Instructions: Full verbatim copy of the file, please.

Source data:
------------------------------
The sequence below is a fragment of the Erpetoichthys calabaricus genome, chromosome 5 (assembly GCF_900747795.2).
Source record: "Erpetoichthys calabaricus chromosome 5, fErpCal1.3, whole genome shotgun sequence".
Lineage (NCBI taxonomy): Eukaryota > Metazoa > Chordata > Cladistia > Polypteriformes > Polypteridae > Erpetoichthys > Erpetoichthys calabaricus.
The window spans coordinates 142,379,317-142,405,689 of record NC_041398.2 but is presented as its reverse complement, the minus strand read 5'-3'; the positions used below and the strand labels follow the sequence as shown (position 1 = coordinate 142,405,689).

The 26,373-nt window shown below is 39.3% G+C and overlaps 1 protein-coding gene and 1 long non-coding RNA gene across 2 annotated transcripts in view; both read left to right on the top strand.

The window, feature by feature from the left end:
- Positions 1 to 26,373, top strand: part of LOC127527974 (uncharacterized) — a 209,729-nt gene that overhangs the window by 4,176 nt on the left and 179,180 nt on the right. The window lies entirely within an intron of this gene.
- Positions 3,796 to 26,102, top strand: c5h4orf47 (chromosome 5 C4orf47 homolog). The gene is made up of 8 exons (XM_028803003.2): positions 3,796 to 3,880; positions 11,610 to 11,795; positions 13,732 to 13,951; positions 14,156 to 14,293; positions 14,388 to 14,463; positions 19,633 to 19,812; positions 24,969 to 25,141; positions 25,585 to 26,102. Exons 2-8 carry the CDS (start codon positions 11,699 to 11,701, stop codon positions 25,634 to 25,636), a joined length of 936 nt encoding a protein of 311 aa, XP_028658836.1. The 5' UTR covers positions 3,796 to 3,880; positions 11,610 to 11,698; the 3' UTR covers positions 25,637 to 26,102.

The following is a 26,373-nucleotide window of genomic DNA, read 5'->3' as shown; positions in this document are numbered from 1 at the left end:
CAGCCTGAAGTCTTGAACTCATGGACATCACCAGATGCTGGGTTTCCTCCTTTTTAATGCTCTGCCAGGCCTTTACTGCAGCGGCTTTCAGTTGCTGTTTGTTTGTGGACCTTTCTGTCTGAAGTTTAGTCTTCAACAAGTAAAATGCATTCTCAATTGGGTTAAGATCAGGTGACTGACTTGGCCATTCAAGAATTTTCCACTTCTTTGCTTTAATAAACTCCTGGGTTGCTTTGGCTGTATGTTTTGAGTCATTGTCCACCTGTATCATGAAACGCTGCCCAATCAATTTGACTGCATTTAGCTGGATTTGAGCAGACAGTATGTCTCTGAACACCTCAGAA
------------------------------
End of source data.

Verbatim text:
The sequence below is a fragment of the Erpetoichthys calabaricus genome, chromosome 5 (assembly GCF_900747795.2).
Source record: "Erpetoichthys calabaricus chromosome 5, fErpCal1.3, whole genome shotgun sequence".
Lineage (NCBI taxonomy): Eukaryota > Metazoa > Chordata > Cladistia > Polypteriformes > Polypteridae > Erpetoichthys > Erpetoichthys calabaricus.
The window spans coordinates 142,379,317-142,405,689 of record NC_041398.2 but is presented as its reverse complement, the minus strand read 5'-3'; the positions used below and the strand labels follow the sequence as shown (position 1 = coordinate 142,405,689).

The 26,373-nt window shown below is 39.3% G+C and overlaps 1 protein-coding gene and 1 long non-coding RNA gene across 2 annotated transcripts in view; both read left to right on the top strand.

The window, feature by feature from the left end:
- Positions 1 to 26,373, top strand: part of LOC127527974 (uncharacterized) — a 209,729-nt gene that overhangs the window by 4,176 nt on the left and 179,180 nt on the right. The window lies entirely within an intron of this gene.
- Positions 3,796 to 26,102, top strand: c5h4orf47 (chromosome 5 C4orf47 homolog). The gene is made up of 8 exons (XM_028803003.2): positions 3,796 to 3,880; positions 11,610 to 11,795; positions 13,732 to 13,951; positions 14,156 to 14,293; positions 14,388 to 14,463; positions 19,633 to 19,812; positions 24,969 to 25,141; positions 25,585 to 26,102. Exons 2-8 carry the CDS (start codon positions 11,699 to 11,701, stop codon positions 25,634 to 25,636), a joined length of 936 nt encoding a protein of 311 aa, XP_028658836.1. The 5' UTR covers positions 3,796 to 3,880; positions 11,610 to 11,698; the 3' UTR covers positions 25,637 to 26,102.

The following is a 26,373-nucleotide window of genomic DNA, read 5'->3' as shown; positions in this document are numbered from 1 at the left end:
CAGCCTGAAGTCTTGAACTCATGGACATCACCAGATGCTGGGTTTCCTCCTTTTTAATGCTCTGCCAGGCCTTTACTGCAGCGGCTTTCAGTTGCTGTTTGTTTGTGGACCTTTCTGTCTGAAGTTTAGTCTTCAACAAGTAAAATGCATTCTCAATTGGGTTAAGATCAGGTGACTGACTTGGCCATTCAAGAATTTTCCACTTCTTTGCTTTAATAAACTCCTGGGTTGCTTTGGCTGTATGTTTTGAGTCATTGTCCACCTGTATCATGAAACGCTGCCCAATCAATTTGACTGCATTTAGCTGGATTTGAGCAGACAGTATGTCTCTGAACACCTCAGAA